Under laboratory conditions, the capture is done via bulky external measurement equipment such as an oscilloscope or a software-defined radio to achieve high-quality results. However, the electrical properties of this side-channel make it plausible that the required measurement equipment could be reduced so far in size that it would fit directly inside hollow sections of a malicious USB cable or another USB periphery.
As with many other physical attacks on embedded hardware systems, assessing the actual security impact for the average device owner depends on many assumptions which are hard to support with empirical data. Therefore, we want to present a few of the relevant in-depth considerations in this section.
As described in the previous section, an attacker has to trick the targeted device owner into performing sensitive device actions with some sort of malicious USB equipment connecting the Trezor One and the computer.
We are not aware of any existing benign measurement circuitry in conventional USB equipment or USB hosts that could be misused to perform the required signal analysis without physical modifications. Therefore, an attacker would have to insert this special circuitry by replacing the original cable at some point in the purchase/shipping process (-> supply chain attack) or via direct physical access to the target device (-> evil maid attack).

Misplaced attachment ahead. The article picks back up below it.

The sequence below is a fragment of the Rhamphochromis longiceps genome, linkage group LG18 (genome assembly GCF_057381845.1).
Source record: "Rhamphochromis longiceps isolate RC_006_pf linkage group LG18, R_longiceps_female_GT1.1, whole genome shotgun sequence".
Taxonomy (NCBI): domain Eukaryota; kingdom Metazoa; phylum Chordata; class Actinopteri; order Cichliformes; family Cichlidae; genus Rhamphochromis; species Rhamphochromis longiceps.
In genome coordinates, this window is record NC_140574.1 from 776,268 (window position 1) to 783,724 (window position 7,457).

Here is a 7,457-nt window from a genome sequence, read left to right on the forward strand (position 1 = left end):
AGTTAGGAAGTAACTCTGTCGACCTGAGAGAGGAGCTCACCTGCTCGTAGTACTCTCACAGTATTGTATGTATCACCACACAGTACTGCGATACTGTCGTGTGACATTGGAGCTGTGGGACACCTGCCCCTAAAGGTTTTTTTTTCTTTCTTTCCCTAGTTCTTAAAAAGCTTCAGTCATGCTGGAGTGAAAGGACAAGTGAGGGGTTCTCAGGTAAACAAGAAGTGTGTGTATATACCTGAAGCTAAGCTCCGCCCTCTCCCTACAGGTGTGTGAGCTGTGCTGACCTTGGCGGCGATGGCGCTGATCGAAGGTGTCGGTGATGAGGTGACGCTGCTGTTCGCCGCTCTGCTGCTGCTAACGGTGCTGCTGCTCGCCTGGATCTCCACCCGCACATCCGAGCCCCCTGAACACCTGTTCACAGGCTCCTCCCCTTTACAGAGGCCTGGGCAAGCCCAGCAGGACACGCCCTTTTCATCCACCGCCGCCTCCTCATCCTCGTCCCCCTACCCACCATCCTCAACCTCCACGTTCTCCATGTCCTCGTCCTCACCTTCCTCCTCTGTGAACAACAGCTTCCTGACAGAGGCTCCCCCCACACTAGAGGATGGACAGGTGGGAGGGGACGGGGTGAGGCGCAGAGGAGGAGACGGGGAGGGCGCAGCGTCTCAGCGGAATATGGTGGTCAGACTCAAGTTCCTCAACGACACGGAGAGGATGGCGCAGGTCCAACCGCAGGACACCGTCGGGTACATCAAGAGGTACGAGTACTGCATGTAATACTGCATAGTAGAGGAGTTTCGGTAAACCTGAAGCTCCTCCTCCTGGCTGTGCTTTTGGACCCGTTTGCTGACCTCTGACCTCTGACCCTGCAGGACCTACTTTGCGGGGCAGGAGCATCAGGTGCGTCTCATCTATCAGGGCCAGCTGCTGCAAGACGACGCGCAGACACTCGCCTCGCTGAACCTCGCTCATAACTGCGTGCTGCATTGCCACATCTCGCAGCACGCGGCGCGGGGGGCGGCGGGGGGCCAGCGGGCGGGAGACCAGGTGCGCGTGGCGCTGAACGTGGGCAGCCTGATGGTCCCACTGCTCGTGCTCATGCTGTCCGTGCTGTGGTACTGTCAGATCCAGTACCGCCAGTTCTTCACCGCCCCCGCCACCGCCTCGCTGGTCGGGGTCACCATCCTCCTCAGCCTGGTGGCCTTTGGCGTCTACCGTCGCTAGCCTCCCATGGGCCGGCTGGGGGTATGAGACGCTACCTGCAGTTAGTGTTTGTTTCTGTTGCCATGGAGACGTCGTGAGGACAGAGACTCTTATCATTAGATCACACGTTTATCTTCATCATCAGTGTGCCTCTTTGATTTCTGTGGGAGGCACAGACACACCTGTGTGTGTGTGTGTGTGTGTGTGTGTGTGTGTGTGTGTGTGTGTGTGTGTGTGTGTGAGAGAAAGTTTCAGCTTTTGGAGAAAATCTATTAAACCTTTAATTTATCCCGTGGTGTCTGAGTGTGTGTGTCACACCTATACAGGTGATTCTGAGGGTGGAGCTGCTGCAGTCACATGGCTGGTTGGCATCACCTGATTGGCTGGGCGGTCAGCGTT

We could argue that less complicated attacks are possible with the described level of access, which consequently lowers the relevant severity assessment. At the same time, the described hardware represents a novel attack vector that may remain undetected even after in-depth inspection by cautious users.
(Some techniques could be used to obscure the presence of the additional circuitry further and make it harder to detect, e.g., to pass basic electrical tests.)
Depending on the construction and the exact attack scenario, a sophisticated version of the cable could also separately attack the host computer via other USB-based attacks such as HID emulation, or capture device traffic on the USB bus to work around specific limitations of the attack. This might also increase its “versatility” against multiple affected products.
Publicly documented examples of other hardware implants show that USB cable modifications can include active components such as microcontrollers and even wireless connectivity through WIFI & GSM. This covers a significant part of the hardware feature set that is required here. Overall, building a reliable and stealthy implant for this side-channel is not judged to be trivial, but it might be possible.
For these reasons, we have decided to implement active firmware-based countermeasures that make the side-channel unusable for the recovery of secrets even if malicious equipment is present.
In-depth research into the signal behavior has shown that the difference in the number of illuminated pixels on a row-by-row basis fundamentally influences the side-channel. The exact horizontal position of individual pixels does not appear to be necessary. We used this to our advantage to implement appropriate countermeasures in the firmware.
In the following display examples, a calculated number of white decoy pixels is added to each row of the word display to mask its side-channel signature. This technique effectively removes the word-dependent signal in side-channel behavior. Below are examples of the decoy pixels used in the firmware update 1.8.2 to protect screens containing secret information.